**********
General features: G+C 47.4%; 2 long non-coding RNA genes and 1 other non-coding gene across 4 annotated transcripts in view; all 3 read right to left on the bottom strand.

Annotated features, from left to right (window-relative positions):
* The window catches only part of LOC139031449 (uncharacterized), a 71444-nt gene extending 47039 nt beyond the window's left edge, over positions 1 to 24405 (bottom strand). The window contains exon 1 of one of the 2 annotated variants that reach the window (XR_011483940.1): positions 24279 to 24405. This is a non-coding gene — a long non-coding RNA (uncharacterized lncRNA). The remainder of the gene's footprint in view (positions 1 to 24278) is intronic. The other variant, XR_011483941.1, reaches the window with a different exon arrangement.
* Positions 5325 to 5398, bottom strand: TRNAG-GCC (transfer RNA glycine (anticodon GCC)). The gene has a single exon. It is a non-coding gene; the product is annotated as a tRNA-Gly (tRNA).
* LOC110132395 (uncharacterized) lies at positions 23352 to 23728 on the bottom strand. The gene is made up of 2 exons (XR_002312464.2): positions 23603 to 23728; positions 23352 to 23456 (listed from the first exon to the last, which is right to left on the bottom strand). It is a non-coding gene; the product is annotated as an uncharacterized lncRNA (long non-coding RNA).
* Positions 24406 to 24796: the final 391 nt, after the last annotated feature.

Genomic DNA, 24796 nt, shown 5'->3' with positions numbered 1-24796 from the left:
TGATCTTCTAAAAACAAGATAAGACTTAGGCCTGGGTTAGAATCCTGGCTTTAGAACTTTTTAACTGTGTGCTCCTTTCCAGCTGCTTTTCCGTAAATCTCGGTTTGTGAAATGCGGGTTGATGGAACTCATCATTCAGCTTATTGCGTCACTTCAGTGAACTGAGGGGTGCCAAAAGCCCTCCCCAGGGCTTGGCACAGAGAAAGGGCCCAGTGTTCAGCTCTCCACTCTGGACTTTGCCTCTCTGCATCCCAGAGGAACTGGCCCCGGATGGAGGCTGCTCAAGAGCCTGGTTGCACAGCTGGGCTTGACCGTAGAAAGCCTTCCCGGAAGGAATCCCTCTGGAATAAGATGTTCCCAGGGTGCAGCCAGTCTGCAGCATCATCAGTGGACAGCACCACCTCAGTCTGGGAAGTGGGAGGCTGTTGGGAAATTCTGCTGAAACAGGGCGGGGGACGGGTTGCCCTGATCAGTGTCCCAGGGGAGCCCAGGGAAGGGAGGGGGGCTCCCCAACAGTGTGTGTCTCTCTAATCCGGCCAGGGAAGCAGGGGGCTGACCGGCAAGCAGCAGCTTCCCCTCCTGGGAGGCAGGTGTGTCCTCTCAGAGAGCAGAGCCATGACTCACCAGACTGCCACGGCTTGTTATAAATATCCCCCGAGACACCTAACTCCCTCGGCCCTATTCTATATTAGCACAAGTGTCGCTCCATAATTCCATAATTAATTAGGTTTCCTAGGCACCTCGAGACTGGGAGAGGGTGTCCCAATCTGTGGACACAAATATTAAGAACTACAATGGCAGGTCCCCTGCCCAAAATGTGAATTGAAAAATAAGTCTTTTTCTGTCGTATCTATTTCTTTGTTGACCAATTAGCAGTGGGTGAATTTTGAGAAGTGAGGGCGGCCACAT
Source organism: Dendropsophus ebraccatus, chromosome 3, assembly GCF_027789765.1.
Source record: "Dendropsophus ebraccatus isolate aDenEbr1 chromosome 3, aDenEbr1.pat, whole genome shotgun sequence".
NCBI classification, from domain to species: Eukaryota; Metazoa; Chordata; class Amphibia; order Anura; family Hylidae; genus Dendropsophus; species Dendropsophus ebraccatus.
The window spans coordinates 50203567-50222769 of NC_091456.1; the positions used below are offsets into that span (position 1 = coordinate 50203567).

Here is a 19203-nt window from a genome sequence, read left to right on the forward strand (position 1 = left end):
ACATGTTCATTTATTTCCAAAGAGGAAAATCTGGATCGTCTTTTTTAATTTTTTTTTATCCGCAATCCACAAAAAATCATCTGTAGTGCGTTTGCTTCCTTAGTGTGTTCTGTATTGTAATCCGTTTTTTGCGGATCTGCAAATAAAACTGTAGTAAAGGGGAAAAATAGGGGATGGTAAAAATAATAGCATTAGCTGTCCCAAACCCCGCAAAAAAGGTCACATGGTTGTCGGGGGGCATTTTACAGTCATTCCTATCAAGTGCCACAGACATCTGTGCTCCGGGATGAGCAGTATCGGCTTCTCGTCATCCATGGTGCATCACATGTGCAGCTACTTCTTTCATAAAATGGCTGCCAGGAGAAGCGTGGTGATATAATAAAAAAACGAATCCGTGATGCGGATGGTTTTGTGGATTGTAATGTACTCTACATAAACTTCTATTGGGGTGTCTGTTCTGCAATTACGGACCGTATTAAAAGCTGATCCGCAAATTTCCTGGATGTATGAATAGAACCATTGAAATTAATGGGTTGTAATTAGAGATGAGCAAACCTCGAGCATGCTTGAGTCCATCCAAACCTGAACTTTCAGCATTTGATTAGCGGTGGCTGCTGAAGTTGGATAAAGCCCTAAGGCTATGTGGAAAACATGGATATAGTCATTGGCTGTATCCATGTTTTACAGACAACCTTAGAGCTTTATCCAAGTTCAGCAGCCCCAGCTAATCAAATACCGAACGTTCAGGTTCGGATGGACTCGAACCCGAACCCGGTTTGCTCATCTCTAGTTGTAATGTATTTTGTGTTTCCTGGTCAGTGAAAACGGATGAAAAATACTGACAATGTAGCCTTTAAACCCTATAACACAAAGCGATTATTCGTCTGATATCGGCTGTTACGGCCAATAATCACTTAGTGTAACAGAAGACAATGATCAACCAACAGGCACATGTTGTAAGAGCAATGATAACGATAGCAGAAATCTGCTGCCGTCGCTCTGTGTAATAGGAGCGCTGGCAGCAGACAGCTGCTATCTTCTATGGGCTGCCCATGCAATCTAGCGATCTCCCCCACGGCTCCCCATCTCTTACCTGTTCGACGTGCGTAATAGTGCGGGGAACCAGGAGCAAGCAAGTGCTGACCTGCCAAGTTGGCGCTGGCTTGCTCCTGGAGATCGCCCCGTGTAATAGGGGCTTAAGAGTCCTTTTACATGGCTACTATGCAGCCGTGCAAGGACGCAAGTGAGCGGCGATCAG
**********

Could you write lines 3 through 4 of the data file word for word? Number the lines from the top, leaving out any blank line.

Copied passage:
* The window catches only part of LOC139031449 (uncharacterized), a 71444-nt gene extending 47039 nt beyond the window's left edge, over positions 1 to 24405 (bottom strand). The window contains exon 1 of one of the 2 annotated variants that reach the window (XR_011483940.1): positions 24279 to 24405. This is a non-coding gene — a long non-coding RNA (uncharacterized lncRNA). The remainder of the gene's footprint in view (positions 1 to 24278) is intronic. The other variant, XR_011483941.1, reaches the window with a different exon arrangement.
* Positions 5325 to 5398, bottom strand: TRNAG-GCC (transfer RNA glycine (anticodon GCC)). The gene has a single exon. It is a non-coding gene; the product is annotated as a tRNA-Gly (tRNA).